Network Administrator Salary: Starting, Average, and How to Boost It

Network administrators have an overwhelmingly complex job. As with many other technologist roles, network administrator salary hinges on a number of factors, including skills, education, certifications, and more.  

At its core, network administration involves monitoring a company’s network, assessing its vulnerabilities and needs, ensuring that updates and patches are applied on a regular basis, and evaluating whether parts of the system need to be upgraded. Back in the day, monitoring hardware was a key aspect of the job; in recent years, however, the increasing prevalence of the cloud has shifted network administrators’ focus to software and services. 

As a profession, network administrators are related to both system administrators (sysadmins) and database administrators (DBAs), although network admins tend to focus a bit more on the elements of the network itself, including servers and routers. Here are some of the top skills that pop up frequently in job postings for network and systems administrators; as you can see, a grasp on popular platforms and technologies such as Linux and Cisco hardware is essential, along with “soft skills” such as communication and teamwork:

What is a network administrator’s average salary?

According to an analysis by Burning Glass, which collects and analyzes millions of job postings from across the country, the median salary for a network administrator is $76,021. 

Does that salary seem rather low? It’s actually backed up by historical data. In late 2018, a Dice analysis placed the average network administrator salary at $74,627 per year—virtually unchanged going back to 2016. 

Of course, many network administrators earn well above that average, especially if they have certifications and specializations that make them absolutely essential to a certain company’s plans. For example, analyst firm Foote Partners recently estimated that earning a Certified Secure Software Lifecycle Professional (CSSLP) certification could boost a technologist’s market value by 18.2 percent. 

Here are some of the top certifications that pop up in job postings for network and systems administrators: 

Network administrators can also prove their utility to their organization by demonstrating their aptitude for creative problem-solving. Companies’ networks are often complex, with a mix of cloud and on-premises infrastructure, which can sometimes make it difficult to diagnose problems as they arise. During job interview questions, network administrators should take care to explain how they solved hard problems in their previous positions, especially if the solutions themselves were ingenious.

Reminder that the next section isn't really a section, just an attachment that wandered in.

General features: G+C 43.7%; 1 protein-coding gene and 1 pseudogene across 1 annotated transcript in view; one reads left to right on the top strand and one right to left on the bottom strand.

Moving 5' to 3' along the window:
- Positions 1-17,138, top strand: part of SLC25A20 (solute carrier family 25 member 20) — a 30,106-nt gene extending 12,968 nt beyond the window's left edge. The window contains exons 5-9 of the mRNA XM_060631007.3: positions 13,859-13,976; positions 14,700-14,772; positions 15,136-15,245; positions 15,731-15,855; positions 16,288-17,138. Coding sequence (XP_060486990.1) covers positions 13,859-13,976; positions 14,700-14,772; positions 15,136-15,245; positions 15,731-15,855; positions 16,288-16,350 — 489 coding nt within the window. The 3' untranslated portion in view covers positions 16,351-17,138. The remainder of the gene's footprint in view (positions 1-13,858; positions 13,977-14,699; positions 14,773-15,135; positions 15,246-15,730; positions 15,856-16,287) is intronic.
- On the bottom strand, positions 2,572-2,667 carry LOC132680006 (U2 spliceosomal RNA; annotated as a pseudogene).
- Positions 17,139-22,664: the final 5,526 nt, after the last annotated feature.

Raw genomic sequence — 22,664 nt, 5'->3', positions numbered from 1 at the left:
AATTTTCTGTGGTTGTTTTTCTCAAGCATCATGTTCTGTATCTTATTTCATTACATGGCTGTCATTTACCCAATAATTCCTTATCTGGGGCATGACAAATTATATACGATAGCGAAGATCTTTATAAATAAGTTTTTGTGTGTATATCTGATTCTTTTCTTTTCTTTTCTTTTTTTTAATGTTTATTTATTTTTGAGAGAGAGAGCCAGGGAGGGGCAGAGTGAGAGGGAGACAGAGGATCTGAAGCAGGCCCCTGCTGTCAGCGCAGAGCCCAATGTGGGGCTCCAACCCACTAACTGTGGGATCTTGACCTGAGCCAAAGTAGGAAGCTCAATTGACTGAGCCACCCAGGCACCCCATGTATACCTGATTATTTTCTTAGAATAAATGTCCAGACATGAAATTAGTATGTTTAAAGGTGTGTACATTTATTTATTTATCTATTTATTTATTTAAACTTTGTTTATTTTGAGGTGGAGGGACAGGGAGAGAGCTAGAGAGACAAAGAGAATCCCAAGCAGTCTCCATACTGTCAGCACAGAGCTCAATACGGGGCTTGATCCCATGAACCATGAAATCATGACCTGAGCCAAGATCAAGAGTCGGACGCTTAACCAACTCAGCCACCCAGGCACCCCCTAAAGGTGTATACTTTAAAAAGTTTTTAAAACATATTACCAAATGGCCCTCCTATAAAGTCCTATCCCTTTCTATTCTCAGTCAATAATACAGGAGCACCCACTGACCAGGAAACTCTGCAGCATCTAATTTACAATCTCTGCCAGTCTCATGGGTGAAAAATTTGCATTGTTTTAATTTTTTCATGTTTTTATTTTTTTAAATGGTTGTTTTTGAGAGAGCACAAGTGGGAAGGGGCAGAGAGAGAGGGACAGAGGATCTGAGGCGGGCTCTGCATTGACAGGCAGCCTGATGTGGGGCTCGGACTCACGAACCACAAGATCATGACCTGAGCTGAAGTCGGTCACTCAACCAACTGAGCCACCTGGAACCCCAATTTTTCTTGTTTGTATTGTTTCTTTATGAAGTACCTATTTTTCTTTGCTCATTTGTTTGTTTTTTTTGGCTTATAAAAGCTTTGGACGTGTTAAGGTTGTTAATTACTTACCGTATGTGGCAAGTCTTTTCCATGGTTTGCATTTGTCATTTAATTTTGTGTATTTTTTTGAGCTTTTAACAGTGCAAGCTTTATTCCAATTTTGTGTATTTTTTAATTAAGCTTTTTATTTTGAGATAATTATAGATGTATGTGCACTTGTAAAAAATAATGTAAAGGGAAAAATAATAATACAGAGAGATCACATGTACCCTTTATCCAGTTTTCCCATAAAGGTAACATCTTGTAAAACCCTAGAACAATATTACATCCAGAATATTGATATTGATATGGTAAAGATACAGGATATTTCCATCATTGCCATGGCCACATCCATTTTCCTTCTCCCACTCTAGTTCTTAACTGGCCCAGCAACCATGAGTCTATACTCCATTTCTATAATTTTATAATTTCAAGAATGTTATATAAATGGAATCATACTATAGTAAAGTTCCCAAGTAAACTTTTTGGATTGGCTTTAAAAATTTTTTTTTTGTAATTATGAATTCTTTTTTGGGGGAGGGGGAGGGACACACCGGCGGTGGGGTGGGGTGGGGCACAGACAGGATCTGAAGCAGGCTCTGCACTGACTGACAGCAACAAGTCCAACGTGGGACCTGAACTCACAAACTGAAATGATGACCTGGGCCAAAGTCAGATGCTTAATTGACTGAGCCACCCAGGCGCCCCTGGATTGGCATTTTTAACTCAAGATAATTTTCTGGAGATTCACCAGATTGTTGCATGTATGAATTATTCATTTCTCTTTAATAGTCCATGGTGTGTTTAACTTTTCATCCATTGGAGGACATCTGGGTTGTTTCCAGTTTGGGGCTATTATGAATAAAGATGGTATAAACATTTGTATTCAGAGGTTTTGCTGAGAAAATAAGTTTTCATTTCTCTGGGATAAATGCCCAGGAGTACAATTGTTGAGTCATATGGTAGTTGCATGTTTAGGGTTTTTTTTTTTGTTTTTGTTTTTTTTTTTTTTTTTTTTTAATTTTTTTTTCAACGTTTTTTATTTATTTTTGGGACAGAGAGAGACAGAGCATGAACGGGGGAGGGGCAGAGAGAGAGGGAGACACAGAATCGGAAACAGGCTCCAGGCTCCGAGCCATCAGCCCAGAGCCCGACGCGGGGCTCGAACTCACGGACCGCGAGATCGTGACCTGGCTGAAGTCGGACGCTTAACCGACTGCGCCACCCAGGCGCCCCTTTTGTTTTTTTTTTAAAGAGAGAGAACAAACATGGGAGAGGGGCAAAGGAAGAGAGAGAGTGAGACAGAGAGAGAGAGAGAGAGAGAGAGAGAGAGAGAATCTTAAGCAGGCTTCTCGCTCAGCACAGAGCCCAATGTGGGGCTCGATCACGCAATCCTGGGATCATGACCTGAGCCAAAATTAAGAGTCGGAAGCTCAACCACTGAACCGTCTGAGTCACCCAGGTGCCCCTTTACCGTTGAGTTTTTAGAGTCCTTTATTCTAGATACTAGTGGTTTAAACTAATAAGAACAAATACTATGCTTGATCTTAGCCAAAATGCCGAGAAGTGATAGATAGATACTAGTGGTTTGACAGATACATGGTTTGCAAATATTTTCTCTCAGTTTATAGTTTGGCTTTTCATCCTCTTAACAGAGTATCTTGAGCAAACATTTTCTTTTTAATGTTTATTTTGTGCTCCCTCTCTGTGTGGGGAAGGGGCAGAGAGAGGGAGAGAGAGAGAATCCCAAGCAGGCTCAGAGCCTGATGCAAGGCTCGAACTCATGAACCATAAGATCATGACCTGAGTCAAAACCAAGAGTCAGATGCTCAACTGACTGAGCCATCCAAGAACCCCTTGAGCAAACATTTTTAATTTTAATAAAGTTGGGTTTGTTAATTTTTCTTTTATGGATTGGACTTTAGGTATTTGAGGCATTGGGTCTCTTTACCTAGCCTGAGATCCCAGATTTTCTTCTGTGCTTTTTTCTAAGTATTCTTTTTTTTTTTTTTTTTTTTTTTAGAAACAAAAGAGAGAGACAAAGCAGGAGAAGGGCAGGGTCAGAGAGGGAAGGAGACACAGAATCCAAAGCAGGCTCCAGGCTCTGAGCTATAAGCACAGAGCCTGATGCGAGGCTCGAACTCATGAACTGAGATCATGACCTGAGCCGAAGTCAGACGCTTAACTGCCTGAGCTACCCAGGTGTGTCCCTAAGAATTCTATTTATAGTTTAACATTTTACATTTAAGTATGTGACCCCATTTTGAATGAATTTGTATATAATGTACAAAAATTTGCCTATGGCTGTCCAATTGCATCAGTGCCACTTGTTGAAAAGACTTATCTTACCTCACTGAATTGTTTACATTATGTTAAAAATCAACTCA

What is a network administrator’s starting salary? 

Different companies offer different salaries to network administrators who are just starting out. According to Burning Glass, those just starting out in network administration (0 to two years of experience) pull down a median salary of $64,000, although some may earn as low as $53,000 or as high as $76,000: 

As you can see from the chart, experience has a substantial impact on how much network administrators can get paid. Those with more than nine years of experience can earn anywhere from $75,000 to $98,000, depending on all kinds of factors such as skills, certifications, and the companies they work for. 

Is this a role in demand? 

So long as companies have networks and tech stacks, they’ll need administrators to maintain and upgrade them. While some pundits have predicted that the rise of the cloud and automation will reduce the need for some network administrators, demand will never disappear entirely, at least not for the foreseeable future. 

For its part, Burning Glass predicts that, as a profession, network administration will grow 6.1 percent over the next decade. Right now, the average time to fill an open network administrator position is 39 days, hinting that it’s taking employers quite some time to find an available network developer. For comparison’s sake, the current time-to-fill for a software developer is 40 days, and that’s considered a position with a very high level of demand. 

As we progress through the COVID-19 pandemic, and companies struggle with how to safely bring employees back into the office, network administrators who are skilled with managing widely dispersed networks will likely attract considerable interest from employers, especially those that have decided to make work-from-home permanent for the majority of their employees. No matter what happens with the broader world, though, it’s key for network administrators to constantly update their skills if they want to remain in demand. 

Do I need a degree to become a network administrator?

Nationwide, some 77.6 percent of network administrator positions ask for a bachelor’s degree, according to Burning Glass. Some 9.7 percent want an associate’s degree, and 10.9 percent are satisfied if the candidate has completed high school. Only a very small subset of employers demands either a master’s degree or a doctorate.

As with many other tech jobs, there’s a correlation between a technologist’s education level and how much they get paid. Check out this chart:

In other words, many companies ask that their network administrators possess a certain degree; and possessing a certain degree (particularly a BA) can boost your salary. Keep that in mind if you’re interested in network administration and plotting a career trajectory.